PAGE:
Spring session of Level 1 Speech reading classes begin Wednesday, April 10, 2019, and run for 10 weeks.  Two sessions are offered with speech reading instructor Nancy MacPhee: a day class 1-3 pm, and an evening class 7-9 pm. Level 1 covers information to help people better understand hearing loss. Focus is on the most visible consonant shapes of speech.  There are many exercises and class interaction to work on improving your awareness and ability to interpret.  Speech reading takes lots of patience and practice! But don’t worry.  As Nancy says, “We also try to have some fun!” Email hearpei@gmail.com for more information or to register.

Interested in Level 2 Speech reading?  The spring class is completely full.  If you want to add your name for the next session, and you’ve taken Level 1, please send us an email.

April Chapter meeting:  Tuesday, April 16, 2019 at 9:30 am at North Tryon Presbyterian Church. Guest speaker will be Lisa Gallant, pharmacist and owner of South Shore Pharmacy, who will talk about ototoxic drugs (drugs that affect your hearing).

Middle Ear Transplants? Fact or Fiction?

March 16, 2019.  Lately, when I read about some of the advances to improve hearing health, I’m left wondering whether what I’m reading is:

a)      Science fiction

b)      A joke or some kind of ‘fake news’

c)      Amazingly true

My reaction to an article about using 3D technology to design a middle ear for a transplant was no different! A hospital in South Africa did just that, printing out 3 bones from the middle ear to transplant into a 35 year old man whose ear had been damaged in a car accident.   This operation restored his hearing!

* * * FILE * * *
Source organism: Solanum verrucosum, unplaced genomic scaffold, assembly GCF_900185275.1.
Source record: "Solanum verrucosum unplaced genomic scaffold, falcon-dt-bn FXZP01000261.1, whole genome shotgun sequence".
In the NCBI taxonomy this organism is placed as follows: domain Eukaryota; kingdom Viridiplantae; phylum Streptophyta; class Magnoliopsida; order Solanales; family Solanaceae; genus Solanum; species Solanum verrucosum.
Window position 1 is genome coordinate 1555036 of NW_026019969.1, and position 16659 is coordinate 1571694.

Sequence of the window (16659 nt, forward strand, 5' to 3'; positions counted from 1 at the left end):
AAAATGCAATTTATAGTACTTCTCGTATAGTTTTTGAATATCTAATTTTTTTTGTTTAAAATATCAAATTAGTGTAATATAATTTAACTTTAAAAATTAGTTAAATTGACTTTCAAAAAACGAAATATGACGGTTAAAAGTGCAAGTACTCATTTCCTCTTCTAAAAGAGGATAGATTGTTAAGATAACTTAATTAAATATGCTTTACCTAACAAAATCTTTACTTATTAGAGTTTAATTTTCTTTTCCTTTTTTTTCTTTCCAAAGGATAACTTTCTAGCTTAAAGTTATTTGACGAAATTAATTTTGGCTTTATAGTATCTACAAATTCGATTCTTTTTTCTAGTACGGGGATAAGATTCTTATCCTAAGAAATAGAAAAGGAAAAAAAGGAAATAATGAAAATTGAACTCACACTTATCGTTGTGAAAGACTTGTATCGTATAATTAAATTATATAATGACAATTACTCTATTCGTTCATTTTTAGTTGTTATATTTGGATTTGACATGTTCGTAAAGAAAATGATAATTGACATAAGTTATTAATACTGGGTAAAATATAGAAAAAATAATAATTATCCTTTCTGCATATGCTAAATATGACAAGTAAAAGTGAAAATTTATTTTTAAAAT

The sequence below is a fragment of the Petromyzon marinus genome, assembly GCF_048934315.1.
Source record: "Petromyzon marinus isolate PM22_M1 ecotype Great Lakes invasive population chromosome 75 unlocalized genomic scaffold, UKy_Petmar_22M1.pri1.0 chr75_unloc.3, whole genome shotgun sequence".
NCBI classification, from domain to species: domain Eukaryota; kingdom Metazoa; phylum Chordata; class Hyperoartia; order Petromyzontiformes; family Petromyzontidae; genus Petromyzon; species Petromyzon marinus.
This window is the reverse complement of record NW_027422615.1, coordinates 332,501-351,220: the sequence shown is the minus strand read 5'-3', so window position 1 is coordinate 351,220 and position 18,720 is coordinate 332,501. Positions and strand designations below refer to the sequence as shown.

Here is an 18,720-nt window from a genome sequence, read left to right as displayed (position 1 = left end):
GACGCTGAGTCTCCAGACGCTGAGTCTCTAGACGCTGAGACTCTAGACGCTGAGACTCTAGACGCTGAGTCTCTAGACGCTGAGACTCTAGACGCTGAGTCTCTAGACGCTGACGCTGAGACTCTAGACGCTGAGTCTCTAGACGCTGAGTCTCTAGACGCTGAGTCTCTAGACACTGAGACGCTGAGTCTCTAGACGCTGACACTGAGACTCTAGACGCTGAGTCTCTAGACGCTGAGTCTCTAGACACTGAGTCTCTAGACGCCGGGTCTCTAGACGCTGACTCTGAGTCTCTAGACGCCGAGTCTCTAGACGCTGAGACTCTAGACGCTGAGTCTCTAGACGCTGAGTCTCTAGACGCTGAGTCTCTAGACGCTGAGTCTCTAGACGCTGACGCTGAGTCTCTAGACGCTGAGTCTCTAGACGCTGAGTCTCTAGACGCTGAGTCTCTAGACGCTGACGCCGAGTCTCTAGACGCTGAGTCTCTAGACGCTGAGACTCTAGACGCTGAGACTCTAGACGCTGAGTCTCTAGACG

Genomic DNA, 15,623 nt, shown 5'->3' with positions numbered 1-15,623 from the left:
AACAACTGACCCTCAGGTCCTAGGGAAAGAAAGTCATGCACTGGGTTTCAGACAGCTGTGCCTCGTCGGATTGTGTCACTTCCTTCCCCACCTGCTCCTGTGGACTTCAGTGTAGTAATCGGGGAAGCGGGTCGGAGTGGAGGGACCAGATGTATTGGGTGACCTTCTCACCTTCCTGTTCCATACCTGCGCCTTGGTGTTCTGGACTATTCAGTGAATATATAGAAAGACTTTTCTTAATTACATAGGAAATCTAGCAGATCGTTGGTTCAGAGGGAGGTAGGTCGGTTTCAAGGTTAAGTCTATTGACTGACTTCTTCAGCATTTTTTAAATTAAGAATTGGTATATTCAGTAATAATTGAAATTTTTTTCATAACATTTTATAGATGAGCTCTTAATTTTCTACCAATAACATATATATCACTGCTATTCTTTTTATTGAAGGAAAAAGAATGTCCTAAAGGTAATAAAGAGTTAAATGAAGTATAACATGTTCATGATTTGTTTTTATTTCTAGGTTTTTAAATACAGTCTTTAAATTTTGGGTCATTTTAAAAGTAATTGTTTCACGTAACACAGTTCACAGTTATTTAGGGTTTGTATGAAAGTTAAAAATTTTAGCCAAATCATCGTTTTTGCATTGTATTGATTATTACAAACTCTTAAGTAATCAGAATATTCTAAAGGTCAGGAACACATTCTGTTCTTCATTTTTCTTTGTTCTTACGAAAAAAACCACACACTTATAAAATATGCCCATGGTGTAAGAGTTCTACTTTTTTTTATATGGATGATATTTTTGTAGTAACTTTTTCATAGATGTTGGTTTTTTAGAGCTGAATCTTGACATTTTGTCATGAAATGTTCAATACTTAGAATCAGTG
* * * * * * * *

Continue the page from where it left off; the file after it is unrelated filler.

These three small bones of the middle ear, collectively called ossicles, work together to receive, amplify, and transmit the sound from the eardrum to the inner ear. The ossicles are the hammer (malleus), anvil (incus), and the stirrup (stapes). Did you know that the stirrup (stapes) is the smallest named bone we have?

Blausen_0330_EarAnatomy_MiddleEar

Diagram of the Middle Ear. (Photo credit: Blausen.com staff (2014). “Medical gallery of Blausen Medical 2014”. WikiJournal of Medicine 1 (2). DOI:10.15347/wjm/2014.010. ISSN 2002-4436. https://commons.wikimedia.org/w/index.php?curid=29025010)

So what are the implications of this transplant?  A spokesperson at the hospital where the transplant was performed explained that “This may be the answer to conductive hearing loss, a middle ear problem caused by congenital birth defects, infection, trauma or metabolic diseases.”  Wow! (See https://www.health24.com/Medical/Hearing-management/News/steve-biko-hospital-conducts-worlds-first-ever-middle-ear-transplant-20190314)

If you’ve lost your hearing due to a condition affecting the middle ear, we’d love to hear your thoughts on this ground breaking surgery.  And we’d welcome input from medical professionals who may have more information than was available in the article.  Is middle ear transplant surgery coming soon to a hospital here in Canada?